Tatev Chakhian

- Armenia -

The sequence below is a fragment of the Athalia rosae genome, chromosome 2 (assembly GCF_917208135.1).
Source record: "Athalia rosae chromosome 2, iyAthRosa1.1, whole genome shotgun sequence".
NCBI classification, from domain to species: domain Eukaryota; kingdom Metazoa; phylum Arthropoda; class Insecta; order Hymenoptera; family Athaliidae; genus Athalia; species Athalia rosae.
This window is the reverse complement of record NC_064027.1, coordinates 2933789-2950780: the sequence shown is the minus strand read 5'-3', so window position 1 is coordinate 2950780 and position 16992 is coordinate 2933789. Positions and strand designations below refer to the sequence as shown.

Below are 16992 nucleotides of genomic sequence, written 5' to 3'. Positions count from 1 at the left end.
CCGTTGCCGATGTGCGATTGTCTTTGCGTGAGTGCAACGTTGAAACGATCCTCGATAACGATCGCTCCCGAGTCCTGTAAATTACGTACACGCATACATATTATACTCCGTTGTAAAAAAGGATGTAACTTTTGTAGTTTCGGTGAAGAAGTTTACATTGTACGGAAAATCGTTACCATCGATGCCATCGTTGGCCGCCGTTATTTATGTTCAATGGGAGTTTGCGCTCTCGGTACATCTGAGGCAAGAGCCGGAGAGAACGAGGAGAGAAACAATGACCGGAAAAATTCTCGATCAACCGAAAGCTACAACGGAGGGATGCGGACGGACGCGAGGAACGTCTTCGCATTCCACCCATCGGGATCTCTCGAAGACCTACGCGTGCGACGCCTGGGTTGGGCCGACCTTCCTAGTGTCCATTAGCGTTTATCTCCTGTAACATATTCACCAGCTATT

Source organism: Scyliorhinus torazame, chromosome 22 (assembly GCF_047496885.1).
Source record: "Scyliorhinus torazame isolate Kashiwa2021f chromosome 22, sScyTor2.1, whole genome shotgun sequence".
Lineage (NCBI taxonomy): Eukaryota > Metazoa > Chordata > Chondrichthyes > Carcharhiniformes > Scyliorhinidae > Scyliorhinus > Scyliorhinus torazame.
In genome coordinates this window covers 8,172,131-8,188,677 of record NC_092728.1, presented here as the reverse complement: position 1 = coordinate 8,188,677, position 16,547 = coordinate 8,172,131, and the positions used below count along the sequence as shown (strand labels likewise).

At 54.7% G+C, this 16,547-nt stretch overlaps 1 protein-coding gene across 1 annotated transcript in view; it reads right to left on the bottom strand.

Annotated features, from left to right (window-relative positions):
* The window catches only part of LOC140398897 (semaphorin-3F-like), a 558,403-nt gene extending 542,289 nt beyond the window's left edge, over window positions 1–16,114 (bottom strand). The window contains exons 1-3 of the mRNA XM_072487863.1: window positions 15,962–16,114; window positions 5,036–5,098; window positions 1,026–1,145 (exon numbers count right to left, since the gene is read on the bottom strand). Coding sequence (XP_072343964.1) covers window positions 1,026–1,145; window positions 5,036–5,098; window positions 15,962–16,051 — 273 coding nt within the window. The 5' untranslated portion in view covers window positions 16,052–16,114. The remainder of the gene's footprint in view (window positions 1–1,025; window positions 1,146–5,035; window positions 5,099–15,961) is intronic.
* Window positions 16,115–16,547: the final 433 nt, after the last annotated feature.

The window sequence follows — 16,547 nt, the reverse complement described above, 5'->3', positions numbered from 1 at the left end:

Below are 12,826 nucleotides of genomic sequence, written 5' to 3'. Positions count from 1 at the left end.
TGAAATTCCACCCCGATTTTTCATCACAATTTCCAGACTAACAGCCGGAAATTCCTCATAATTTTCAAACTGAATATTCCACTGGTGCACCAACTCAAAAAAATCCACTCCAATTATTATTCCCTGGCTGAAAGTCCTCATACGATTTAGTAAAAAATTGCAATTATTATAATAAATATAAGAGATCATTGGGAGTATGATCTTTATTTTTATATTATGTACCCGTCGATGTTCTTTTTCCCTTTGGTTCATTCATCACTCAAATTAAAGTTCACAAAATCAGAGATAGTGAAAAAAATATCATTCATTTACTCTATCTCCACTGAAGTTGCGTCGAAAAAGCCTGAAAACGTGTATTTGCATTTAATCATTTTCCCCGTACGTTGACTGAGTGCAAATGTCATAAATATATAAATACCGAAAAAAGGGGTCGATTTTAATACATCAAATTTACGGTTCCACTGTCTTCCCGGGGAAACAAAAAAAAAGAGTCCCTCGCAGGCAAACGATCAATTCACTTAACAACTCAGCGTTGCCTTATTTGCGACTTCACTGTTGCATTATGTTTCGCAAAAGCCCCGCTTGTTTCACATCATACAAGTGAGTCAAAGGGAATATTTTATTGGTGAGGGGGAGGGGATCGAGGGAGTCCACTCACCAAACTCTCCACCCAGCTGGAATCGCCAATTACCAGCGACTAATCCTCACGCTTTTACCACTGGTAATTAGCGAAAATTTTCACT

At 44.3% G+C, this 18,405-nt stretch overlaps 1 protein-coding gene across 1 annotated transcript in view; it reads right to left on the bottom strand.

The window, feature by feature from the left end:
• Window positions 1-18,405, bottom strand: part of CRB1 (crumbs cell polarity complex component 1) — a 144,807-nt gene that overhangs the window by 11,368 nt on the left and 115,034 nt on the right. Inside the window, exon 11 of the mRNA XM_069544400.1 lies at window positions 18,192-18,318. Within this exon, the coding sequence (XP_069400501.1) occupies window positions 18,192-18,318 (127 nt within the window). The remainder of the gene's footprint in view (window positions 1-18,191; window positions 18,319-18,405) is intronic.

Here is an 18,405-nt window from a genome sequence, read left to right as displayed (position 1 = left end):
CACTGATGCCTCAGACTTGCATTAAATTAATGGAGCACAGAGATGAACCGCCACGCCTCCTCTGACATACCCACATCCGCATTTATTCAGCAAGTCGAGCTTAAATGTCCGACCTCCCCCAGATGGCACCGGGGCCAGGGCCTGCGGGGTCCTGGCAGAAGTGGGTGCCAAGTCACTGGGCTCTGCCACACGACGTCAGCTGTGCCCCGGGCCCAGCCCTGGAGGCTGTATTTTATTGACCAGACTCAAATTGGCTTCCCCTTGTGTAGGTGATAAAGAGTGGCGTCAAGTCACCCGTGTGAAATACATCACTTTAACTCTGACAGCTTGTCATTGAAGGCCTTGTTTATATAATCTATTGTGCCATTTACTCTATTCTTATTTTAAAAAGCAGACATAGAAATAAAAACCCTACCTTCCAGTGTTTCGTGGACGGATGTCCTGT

an Armenian poet and visual artist, was born in Yerevan in 1992. She currently lives in Poland. In 2014, Tatev became one of the winners of the Dionizy Maliszewski Literary Competition organized in Ostrołęka, and in 2016, she was granted the prize of the Gazeta Obywatelska biweekly. She also won the Literary Award of the First Lady of Armenia, as well as Sahak Partev – a prize granted by the Catholic Church in Armenia. Tatev participated in Poeziefestival Berlin 2012 and the 2013 Literary Ark festival. In her works, the artist combines poetry with visual arts. Her paper collages were exhibited in Armenia and Brussels. Tatev cooperates with city activists, sculptors, film-makers, and musicians. She graduated from cultural anthropology at the State University in Yerevan; her academic interests include the semiotics of the city, “reading” the city as a text. Tatev is an editor of an internet magazine called iranliter.com, which focuses on the presentation of translations of contemporary Iranian poetry; she works as a teacher, editor, and translator. Her poems have been translated into English, German, Polish, Persian, and Russian, and were published in many anthologies and magazines. In 2016, she published her first book of poetry entitled Dowód (nie)osobisty ((Non)-Identity Card). The book has been nominated for the 2018 European Poet of Freedom – the 5th edition of the Literary Award of the City of Gdansk.